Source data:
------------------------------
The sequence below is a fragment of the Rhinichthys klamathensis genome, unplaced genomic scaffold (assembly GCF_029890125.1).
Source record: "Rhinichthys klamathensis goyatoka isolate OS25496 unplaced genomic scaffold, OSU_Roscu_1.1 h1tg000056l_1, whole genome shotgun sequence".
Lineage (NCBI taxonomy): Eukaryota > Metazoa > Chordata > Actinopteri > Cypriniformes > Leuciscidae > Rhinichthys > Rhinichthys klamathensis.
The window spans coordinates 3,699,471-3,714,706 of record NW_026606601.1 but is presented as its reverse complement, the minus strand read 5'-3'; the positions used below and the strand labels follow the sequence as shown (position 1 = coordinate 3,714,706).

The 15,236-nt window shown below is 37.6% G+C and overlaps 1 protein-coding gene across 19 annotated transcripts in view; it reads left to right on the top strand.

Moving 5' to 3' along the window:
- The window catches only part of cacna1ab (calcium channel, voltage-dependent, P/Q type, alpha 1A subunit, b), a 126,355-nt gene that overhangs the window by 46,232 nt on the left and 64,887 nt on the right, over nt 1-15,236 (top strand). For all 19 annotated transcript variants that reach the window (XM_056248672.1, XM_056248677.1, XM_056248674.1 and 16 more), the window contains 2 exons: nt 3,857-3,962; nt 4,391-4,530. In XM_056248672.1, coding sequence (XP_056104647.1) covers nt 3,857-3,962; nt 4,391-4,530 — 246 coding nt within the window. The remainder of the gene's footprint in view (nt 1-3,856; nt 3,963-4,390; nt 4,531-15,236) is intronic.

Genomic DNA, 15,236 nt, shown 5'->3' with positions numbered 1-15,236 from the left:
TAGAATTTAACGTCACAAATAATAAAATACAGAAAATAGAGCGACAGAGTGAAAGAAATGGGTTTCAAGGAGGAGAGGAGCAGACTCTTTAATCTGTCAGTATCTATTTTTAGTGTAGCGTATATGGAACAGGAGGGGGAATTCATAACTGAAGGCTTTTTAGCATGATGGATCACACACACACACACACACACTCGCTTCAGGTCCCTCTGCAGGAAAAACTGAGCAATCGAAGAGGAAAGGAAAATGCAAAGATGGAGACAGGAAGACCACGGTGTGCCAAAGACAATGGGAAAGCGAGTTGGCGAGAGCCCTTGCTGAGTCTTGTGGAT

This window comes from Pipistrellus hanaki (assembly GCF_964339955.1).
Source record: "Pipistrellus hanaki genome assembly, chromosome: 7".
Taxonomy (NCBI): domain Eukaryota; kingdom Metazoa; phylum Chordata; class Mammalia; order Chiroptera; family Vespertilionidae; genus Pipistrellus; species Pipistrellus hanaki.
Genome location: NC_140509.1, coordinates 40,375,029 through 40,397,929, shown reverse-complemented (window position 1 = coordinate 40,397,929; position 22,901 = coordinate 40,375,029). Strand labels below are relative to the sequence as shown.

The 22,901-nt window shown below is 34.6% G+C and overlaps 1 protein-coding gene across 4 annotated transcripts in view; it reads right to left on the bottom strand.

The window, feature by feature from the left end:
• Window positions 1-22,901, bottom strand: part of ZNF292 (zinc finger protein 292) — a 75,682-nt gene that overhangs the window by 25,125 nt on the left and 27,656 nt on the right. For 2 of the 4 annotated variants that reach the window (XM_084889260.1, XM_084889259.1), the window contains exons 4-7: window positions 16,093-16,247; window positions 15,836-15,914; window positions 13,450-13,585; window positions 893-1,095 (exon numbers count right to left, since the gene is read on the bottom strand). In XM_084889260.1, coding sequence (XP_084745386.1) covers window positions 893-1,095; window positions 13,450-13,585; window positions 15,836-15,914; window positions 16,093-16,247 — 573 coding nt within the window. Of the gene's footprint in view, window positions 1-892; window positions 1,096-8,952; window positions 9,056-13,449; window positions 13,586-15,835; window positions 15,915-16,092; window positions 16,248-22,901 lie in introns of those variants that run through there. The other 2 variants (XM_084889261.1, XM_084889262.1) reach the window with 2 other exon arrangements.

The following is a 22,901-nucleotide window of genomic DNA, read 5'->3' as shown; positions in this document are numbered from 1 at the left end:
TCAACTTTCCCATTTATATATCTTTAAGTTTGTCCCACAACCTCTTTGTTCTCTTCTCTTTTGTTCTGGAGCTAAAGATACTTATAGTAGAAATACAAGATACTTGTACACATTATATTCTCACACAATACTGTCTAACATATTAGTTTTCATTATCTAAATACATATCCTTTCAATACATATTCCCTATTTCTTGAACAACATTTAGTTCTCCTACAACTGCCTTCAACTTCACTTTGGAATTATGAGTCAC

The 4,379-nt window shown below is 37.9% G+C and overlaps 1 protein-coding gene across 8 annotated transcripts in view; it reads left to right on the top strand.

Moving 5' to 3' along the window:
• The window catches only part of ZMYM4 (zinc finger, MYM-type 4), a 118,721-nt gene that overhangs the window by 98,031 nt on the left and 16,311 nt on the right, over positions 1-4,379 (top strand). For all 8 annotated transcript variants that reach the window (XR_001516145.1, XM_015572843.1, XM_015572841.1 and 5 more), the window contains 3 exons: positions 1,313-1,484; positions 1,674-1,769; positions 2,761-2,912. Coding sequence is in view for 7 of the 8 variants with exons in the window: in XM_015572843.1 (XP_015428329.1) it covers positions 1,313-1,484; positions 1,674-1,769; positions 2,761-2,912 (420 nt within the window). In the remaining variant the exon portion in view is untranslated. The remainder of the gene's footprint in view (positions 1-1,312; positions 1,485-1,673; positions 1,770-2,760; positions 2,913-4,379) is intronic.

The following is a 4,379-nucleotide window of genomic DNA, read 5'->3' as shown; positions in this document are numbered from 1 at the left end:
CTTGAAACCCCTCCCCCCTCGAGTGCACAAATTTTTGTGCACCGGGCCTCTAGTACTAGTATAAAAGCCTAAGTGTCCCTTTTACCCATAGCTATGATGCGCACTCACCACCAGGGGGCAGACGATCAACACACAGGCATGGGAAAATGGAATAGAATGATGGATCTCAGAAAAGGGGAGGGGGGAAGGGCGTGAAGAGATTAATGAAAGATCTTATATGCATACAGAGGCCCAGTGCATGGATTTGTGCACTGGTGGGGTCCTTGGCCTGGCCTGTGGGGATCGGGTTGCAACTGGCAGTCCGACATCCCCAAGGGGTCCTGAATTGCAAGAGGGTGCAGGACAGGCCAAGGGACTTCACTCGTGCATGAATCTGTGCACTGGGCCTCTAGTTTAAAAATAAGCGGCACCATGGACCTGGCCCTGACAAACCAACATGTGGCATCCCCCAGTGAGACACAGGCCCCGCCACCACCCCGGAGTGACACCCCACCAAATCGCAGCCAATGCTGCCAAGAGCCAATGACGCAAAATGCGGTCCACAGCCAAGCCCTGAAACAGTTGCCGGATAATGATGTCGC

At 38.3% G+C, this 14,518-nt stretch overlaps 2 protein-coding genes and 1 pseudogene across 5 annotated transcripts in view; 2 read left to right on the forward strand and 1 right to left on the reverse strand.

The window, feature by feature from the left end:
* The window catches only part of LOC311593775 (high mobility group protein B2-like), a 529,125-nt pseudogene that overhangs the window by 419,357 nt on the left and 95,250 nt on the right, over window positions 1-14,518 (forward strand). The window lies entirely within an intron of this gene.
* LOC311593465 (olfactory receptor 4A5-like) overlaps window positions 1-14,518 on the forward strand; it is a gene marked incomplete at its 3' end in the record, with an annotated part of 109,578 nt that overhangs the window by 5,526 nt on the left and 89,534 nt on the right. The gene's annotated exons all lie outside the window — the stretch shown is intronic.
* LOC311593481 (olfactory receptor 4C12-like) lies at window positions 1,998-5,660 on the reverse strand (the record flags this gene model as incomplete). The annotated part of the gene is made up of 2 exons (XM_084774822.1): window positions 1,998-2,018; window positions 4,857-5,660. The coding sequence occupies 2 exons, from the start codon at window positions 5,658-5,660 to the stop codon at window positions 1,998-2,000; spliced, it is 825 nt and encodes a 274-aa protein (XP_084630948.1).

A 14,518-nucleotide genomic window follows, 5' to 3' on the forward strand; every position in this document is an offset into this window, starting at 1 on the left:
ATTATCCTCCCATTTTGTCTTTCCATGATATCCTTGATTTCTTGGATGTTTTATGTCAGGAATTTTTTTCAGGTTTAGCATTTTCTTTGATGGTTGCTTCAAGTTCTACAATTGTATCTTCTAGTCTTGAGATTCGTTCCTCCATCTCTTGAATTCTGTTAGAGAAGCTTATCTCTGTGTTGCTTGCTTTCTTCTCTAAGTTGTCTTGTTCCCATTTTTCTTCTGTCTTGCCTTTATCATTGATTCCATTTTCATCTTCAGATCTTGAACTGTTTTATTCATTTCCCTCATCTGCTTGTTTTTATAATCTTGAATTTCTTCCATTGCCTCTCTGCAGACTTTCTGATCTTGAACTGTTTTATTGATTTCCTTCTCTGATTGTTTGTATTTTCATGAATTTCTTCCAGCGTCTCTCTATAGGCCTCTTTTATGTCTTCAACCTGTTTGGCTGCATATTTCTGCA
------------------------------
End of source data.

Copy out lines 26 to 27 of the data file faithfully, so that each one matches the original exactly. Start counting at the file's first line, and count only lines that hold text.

* The window catches only part of LOC311593775 (high mobility group protein B2-like), a 529,125-nt pseudogene that overhangs the window by 419,357 nt on the left and 95,250 nt on the right, over window positions 1-14,518 (forward strand). The window lies entirely within an intron of this gene.
* LOC311593465 (olfactory receptor 4A5-like) overlaps window positions 1-14,518 on the forward strand; it is a gene marked incomplete at its 3' end in the record, with an annotated part of 109,578 nt that overhangs the window by 5,526 nt on the left and 89,534 nt on the right. The gene's annotated exons all lie outside the window — the stretch shown is intronic.